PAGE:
LONDON (Reuters) -Bank of England Governor Andrew Bailey said there was evidence that some retailers are overcharging customers, adding to pressure on the sector as authorities struggle to bring down the highest inflation rate among the world's rich economies.
Bailey, who has faced criticism over the BoE's approach to addressing the surge in price growth, told the BBC that moves by regulators on retail prices, especially in the fuel market, would help to lower inflation.
"That's important. It helps us with inflation, but it's just fairer if these things are tackled. This is having very difficult effects," Bailey told the broadcaster in an interview shown on Thursday.
Britain's finance minister Jeremy Hunt met regulators last week to discuss ways to ensure consumers do not pay more than they should and those struggling to make payments receive help.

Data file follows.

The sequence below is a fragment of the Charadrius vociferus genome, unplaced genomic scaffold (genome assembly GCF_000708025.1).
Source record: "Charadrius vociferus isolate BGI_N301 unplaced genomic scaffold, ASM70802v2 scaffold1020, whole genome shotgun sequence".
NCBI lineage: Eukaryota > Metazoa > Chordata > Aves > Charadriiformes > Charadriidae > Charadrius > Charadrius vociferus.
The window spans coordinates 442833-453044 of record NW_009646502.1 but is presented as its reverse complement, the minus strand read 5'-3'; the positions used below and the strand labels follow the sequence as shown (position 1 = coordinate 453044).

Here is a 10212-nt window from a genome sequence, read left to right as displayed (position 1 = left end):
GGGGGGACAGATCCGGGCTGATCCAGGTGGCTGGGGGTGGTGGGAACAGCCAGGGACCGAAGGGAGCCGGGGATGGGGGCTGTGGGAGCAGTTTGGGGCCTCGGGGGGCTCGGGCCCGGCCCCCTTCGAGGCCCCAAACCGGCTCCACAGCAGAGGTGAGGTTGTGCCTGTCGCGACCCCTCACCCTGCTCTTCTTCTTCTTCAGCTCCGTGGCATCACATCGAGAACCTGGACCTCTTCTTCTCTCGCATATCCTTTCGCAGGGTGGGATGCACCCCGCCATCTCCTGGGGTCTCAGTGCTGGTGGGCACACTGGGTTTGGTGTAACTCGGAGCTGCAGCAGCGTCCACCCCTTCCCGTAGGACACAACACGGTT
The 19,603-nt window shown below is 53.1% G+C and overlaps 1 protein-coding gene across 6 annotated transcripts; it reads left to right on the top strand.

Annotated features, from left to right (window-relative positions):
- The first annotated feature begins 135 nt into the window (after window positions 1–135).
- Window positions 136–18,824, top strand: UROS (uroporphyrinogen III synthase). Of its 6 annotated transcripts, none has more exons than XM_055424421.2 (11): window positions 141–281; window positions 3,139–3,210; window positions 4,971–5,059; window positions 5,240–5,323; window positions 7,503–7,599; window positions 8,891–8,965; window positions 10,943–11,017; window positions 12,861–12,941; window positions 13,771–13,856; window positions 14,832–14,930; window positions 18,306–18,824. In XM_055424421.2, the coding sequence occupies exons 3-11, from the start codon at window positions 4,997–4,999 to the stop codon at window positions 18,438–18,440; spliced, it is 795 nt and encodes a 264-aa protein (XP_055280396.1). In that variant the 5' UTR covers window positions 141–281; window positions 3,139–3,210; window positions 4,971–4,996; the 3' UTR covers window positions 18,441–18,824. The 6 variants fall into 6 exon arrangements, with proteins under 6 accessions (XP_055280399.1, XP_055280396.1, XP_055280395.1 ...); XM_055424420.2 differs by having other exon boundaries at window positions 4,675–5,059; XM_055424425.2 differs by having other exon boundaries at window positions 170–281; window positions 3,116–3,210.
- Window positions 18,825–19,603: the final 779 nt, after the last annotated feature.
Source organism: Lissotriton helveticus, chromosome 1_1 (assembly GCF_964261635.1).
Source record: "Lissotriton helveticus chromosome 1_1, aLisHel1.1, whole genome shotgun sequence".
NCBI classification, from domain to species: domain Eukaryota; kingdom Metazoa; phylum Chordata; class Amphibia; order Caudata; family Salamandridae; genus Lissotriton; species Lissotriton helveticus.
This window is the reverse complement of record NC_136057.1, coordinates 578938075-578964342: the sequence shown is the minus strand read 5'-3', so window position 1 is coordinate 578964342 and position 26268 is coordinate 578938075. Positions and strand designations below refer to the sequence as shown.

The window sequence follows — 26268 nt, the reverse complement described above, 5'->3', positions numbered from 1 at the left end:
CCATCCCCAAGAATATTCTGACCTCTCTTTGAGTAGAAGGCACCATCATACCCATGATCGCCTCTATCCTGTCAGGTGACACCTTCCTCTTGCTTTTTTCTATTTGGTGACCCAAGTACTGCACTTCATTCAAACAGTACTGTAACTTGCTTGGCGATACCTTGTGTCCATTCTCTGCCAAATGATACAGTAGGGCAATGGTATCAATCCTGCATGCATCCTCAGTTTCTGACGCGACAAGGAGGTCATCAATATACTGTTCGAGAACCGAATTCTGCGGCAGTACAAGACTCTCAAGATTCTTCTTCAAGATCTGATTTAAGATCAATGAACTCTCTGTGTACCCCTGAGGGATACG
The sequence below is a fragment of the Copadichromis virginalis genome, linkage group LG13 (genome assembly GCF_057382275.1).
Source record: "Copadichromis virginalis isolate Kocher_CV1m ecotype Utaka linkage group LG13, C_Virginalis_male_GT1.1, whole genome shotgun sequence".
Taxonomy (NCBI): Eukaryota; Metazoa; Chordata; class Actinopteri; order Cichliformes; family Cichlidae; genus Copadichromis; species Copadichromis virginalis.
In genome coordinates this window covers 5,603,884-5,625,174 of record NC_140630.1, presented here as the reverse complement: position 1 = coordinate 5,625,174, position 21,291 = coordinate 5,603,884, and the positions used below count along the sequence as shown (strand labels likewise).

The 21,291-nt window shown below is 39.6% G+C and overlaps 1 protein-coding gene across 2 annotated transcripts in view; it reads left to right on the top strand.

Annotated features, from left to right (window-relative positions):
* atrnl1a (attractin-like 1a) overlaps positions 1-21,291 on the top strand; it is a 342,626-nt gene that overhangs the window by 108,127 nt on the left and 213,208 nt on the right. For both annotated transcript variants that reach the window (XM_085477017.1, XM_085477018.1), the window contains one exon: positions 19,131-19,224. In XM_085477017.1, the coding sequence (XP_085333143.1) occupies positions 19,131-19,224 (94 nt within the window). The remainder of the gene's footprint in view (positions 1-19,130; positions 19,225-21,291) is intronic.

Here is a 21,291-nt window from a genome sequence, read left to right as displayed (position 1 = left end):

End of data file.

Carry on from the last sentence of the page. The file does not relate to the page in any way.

On Monday, competition regulators said drivers buying fuel at supermarkets last year paid more than they would have done otherwise due to major supermarkets increasing their margins.
In his interview with the BBC, Bailey reiterated previous comments that the BoE had to act now to bring down inflation or risk more pain from high interest rates in the future.
He declined to speculate on when borrowing costs might fall.
"I can't give you a date as to when interest rates start to come down because that really depends upon what happens over the period of time ahead, but getting inflation down is the most important thing that we have to do," Bailey said.
"It (inflation) has already started to come down and I expect ... quite a marked fall in inflation, we'll notice it. What we have to do is set the interest rate to get it all the way down to 2%."
British inflation hit a 41-year high of 11.1% in October 2022 and held at 8.7% in May, more than double the rate in the United States and much higher than in the euro zone.
(Reporting by William Schomberg and Muvija M in London and Abinaya Vijayaraghavan in Bengaluru; Editing by Tom Hogue and Christina Fincher)